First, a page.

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Propionibacterium acnes
Scientific classification
Kingdom: Bacteria
Phylum: Actinobacteria
Order: Actinomycetales
Family: Propionibacteriaceae
Genus: Propionibacterium
Species: P. acnes
Binomial name
Propionibacterium acnes
(Gilchrist 1900)
Douglas & Gunter 1946

Propionibacterium acnes is a relatively slow growing, typically aerotolerant anaerobic gram positive bacterium that is linked to the skin condition acne; it can also cause chronic blepharitis and endophthalmitis, the latter particularly following intraocular surgery. The genome of the bacterium has been sequenced and a study has shown several genes that can generate enzymes for degrading skin and proteins that may be immunogenic (activate the immune system).

This bacteria is largely commensal and part of the skin flora present on most people's skin; and lives on fatty acids in the sebaceous glands on sebum secreted by pores. It may also be found throughout the gastrointestinal tract in humans and many other animals. It is named after its ability to generate propionic acid.


Role in disease

When a pore is blocked this anaerobic bacterium overgrows and secretes chemicals that break down the wall of the pore, spilling bacteria such as Staphylococcus aureus into the skin, and forming an acne lesion (folliculitis). It has also been found in corneal ulcers, and on very few occasions damaging heart valves leading to endocarditis, and infections of joints (septic arthritis) have been reported. Furthermore, Propionibacterium have been found in ventriculostomy insertion sites, and areas subcutaneous to suture sites in patients that have undergone craniotomy.

Antibiotic sensitivity

P. acnes can be killed by benzoyl peroxide, tetracycline group and other antibiotics, and many antibacterial preparations, including clove oil [1]. Tetracycline-resistant P. acnes is now quite common. Clindamycin is also frequently used. New facts show that P. acnes is sensitive to some macrolides such as azithromycin, which has a wide spectrum of action. It is normally prescribed 500 mg by mouth, three times weekly for 4 to 6 weeks, but may have post-antibiotic effects by remaining concentrated in lung tissue for approximately 5 days after treatment stops. Another antibiotic used against P. acnes is nadifloxacin of the fluoroquinolone class, such as ciprofloxacin, ofloxacin and levofloxacin. It has action against P. acnes and some other microorganisms that also take part of the poly-infection.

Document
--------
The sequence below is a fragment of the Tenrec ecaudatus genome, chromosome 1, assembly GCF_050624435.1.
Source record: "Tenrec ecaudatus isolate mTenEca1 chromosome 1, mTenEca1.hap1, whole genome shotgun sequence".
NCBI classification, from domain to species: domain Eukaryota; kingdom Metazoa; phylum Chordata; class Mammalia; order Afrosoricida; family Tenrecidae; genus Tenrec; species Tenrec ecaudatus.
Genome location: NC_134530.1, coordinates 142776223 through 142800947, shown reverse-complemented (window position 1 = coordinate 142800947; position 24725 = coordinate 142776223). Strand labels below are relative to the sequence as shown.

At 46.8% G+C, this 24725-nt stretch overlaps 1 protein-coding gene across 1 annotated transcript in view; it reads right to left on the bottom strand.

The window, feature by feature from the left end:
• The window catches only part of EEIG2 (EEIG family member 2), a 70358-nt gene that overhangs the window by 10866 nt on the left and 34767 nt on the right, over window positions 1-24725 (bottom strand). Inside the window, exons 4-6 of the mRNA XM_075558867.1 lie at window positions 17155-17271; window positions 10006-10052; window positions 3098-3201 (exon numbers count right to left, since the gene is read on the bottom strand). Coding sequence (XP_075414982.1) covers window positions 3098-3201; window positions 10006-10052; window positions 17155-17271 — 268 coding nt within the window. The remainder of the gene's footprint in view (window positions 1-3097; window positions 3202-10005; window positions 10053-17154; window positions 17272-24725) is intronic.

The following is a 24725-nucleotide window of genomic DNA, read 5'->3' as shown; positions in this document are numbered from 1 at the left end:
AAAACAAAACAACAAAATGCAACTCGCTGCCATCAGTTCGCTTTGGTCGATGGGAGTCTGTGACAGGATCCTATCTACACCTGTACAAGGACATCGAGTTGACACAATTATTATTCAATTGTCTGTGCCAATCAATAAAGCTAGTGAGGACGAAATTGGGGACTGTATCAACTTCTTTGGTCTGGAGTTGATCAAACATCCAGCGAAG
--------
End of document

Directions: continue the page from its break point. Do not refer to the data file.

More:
Phage sensitivity

P. acnes has known phages that can attack it, and these can be used to type it. Proposals exist to employ lytic phages for therapeutic purposes for acne vulgaris.


P. acnes glows orange when exposed to Wood's light[2]— believed to be due to the presence of endogenous porphyrins. The bacterium is killed by ultraviolet light. P. acnes is also especially sensitive to light in the 405–420 nm (near the ultraviolet) range due to an endogenic porphyrin–coporphyrin III. A total irradiance of 320 J/cm² is found to inactivate this bacteria in vitro.[3] This fact is used in phototherapy. Its photosensitivity can be enhanced by pretreatment with aminolevulinic acid which boosts production of this chemical, although this causes significant side-effects in humans.



  1. ^ Fu, YJ; Chen, LY; Zu, YG et al., The Antibacterial Activity of Clove Essential Oil Against Propionibacterium acnes and its Mechanism of Action Arch Dermatol 2009 Jan; 145(1):86-88
  2. ^
  3. ^ Papageorgiou P, Katsambas A, Chu A (May 2000). "Phototherapy with blue (415 nm) and red (660 nm) light in the treatment of acne vulgaris". Br. J. Dermatol. 142 (5): 973–8. doi:10.1046/j.1365-2133.2000.03481.x. PMID 10809858.  

External links



Up to date as of January 23, 2010

From Wikispecies


Main Page
Superregnum: Bacteria
Regnum: Bacteria
Phylum: Actinobacteria
Classis: Actinobacteria
Subclassis: Actinobacteridae
Ordo: Actinomycetales
Subordo: Propionibacterineae
Familia: Propionibacteriaceae
Genus: Propionibacterium
Species: Propionibacterium acnes
Strain: Propionibacterium acnes KPA171202 - Propionibacterium acnes SK137 -



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